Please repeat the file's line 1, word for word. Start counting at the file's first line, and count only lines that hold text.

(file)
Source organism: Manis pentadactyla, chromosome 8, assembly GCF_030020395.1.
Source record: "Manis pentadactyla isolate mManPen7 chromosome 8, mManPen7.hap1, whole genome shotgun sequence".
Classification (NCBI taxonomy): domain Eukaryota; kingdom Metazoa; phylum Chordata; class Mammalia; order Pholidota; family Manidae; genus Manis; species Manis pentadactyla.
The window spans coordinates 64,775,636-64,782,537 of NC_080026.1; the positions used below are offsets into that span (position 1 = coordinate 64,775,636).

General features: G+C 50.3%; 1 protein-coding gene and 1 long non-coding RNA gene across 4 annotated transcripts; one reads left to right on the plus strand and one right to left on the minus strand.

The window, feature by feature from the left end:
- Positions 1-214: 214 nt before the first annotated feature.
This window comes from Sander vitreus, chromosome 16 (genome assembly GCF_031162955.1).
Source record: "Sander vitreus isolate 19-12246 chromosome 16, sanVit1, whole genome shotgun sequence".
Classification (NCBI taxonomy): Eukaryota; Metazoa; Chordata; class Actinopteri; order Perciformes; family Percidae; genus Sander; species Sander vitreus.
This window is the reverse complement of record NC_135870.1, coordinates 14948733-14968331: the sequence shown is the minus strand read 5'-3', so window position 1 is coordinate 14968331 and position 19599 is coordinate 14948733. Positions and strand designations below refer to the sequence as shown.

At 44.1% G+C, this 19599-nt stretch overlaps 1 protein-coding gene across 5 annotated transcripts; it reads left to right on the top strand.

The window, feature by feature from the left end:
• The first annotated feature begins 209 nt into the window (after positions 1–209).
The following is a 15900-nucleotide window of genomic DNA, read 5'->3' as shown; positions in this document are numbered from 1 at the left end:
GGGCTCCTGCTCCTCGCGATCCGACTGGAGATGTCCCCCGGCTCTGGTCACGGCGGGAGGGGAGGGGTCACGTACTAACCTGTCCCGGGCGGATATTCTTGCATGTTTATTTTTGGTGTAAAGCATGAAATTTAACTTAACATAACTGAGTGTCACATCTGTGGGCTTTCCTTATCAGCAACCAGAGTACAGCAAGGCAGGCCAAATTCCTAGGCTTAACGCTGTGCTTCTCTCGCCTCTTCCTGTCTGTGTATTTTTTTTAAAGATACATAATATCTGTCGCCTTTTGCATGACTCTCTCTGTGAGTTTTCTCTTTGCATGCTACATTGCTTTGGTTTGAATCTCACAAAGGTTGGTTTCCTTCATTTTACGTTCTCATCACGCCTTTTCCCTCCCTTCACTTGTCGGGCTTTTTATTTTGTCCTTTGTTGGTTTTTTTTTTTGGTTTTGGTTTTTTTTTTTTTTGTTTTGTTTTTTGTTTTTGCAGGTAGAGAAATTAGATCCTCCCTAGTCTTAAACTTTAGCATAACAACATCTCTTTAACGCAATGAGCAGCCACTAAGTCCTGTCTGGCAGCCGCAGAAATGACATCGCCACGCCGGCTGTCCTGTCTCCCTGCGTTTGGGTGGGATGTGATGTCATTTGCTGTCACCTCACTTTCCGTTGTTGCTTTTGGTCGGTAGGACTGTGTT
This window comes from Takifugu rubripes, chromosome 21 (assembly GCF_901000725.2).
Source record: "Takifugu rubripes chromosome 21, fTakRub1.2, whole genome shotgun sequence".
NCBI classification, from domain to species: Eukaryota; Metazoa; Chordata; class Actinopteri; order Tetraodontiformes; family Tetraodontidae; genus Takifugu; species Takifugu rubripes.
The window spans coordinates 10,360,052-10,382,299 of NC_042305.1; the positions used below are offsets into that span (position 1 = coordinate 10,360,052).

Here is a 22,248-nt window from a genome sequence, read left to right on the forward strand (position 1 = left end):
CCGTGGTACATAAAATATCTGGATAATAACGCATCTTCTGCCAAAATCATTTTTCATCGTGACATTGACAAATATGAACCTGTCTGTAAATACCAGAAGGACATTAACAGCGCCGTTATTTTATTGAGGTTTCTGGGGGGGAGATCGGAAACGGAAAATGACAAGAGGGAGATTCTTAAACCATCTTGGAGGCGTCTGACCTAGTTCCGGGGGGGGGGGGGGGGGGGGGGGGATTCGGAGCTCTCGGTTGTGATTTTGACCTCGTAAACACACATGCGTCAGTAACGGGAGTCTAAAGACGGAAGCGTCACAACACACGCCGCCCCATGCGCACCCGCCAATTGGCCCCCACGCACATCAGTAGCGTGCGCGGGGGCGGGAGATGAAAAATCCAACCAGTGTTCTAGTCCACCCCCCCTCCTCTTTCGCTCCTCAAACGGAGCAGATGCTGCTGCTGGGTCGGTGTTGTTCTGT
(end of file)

Source organism: Manis pentadactyla, chromosome 8, assembly GCF_030020395.1.